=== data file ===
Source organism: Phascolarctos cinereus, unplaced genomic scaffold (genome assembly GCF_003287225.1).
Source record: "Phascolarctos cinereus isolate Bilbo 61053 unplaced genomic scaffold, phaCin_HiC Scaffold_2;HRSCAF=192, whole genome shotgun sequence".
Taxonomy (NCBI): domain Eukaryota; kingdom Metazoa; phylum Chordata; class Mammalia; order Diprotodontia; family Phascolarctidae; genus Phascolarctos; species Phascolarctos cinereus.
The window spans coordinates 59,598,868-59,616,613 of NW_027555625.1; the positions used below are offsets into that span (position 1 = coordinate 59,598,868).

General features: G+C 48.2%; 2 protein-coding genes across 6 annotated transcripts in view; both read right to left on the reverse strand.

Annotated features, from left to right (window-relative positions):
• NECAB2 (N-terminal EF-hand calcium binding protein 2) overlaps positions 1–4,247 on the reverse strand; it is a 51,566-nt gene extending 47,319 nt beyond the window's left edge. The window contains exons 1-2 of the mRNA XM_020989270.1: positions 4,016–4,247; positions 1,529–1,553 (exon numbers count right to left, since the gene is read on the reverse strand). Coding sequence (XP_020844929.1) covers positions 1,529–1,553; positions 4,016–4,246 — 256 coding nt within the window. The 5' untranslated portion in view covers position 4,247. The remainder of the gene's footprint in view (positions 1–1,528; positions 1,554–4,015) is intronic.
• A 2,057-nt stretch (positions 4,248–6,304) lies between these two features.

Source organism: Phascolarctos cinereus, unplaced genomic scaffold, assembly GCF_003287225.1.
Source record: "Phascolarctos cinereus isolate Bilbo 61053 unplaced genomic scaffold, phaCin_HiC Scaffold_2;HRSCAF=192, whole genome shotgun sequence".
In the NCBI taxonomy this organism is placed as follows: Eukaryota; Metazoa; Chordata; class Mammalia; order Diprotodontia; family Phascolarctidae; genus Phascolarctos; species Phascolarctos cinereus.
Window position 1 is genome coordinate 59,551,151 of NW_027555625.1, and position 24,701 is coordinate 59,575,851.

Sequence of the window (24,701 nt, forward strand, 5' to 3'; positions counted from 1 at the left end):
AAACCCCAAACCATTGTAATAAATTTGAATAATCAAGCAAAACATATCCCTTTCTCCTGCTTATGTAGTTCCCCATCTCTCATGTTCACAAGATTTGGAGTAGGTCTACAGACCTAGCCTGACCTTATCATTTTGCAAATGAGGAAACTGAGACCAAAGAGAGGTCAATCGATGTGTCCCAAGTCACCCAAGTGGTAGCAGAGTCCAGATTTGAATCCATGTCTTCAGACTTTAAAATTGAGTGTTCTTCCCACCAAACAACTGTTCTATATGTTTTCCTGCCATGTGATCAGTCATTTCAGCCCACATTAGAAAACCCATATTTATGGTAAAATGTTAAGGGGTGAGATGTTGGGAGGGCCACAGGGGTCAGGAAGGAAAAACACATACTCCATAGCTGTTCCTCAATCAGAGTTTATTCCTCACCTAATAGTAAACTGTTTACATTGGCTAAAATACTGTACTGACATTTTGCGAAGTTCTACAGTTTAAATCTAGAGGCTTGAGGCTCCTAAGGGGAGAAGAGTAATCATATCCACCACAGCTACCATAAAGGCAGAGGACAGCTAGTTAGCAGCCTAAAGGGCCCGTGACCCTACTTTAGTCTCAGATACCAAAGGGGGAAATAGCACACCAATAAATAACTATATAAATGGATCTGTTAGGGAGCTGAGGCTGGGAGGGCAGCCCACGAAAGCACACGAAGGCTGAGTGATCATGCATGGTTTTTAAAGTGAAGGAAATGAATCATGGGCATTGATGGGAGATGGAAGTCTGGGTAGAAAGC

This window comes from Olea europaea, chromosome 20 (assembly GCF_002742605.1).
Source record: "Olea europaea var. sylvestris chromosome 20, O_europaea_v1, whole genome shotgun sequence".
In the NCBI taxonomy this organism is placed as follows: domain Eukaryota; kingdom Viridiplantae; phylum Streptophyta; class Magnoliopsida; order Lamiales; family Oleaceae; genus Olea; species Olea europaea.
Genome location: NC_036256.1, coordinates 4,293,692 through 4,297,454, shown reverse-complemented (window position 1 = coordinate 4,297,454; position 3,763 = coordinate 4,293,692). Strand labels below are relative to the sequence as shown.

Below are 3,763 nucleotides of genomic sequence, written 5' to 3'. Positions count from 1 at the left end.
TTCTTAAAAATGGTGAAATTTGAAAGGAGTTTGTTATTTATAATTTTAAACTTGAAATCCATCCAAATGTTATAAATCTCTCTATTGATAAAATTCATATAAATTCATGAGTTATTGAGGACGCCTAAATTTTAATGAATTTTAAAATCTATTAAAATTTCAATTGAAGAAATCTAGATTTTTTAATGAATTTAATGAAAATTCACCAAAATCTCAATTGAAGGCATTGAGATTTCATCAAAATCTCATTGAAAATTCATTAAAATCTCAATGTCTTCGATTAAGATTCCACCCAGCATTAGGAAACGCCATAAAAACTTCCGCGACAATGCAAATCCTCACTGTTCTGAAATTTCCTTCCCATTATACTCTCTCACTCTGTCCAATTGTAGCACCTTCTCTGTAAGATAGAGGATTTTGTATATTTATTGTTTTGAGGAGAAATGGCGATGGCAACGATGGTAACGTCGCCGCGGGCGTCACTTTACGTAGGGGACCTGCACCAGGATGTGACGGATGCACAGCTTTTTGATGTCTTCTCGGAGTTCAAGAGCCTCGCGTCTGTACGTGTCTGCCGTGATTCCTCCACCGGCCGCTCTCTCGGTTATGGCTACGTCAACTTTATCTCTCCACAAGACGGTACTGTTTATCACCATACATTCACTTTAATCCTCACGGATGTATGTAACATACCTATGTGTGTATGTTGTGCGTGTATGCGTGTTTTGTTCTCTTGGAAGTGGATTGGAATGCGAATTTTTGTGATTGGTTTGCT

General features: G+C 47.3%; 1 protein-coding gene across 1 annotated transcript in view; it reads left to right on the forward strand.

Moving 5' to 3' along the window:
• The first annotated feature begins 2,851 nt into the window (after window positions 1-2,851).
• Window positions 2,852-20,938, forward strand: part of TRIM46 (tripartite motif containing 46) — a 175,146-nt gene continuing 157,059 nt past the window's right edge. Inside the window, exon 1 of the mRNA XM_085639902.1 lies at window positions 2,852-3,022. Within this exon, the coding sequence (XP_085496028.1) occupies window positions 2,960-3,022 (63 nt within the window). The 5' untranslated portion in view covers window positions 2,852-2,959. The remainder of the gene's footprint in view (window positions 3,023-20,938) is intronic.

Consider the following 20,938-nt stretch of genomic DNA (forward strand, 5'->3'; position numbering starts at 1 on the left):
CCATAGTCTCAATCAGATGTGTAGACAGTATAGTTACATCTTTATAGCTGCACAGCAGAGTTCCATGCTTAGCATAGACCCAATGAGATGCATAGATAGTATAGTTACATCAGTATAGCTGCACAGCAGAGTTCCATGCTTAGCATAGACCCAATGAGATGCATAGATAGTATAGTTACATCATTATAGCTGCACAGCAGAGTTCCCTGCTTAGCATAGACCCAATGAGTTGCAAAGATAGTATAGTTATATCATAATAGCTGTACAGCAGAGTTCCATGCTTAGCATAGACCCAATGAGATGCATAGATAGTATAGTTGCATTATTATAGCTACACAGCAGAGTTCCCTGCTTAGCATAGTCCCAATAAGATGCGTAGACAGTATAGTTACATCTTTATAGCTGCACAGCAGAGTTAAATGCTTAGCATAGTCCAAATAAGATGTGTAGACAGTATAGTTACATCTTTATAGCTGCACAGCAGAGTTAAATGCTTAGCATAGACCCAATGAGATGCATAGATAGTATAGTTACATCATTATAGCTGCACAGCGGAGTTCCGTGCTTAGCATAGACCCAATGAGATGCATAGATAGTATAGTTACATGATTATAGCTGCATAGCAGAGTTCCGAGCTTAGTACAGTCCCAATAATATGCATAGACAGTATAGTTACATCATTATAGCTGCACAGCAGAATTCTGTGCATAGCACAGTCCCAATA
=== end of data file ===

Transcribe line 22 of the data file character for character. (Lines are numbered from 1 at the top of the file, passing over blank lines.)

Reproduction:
Moving 5' to 3' along the window: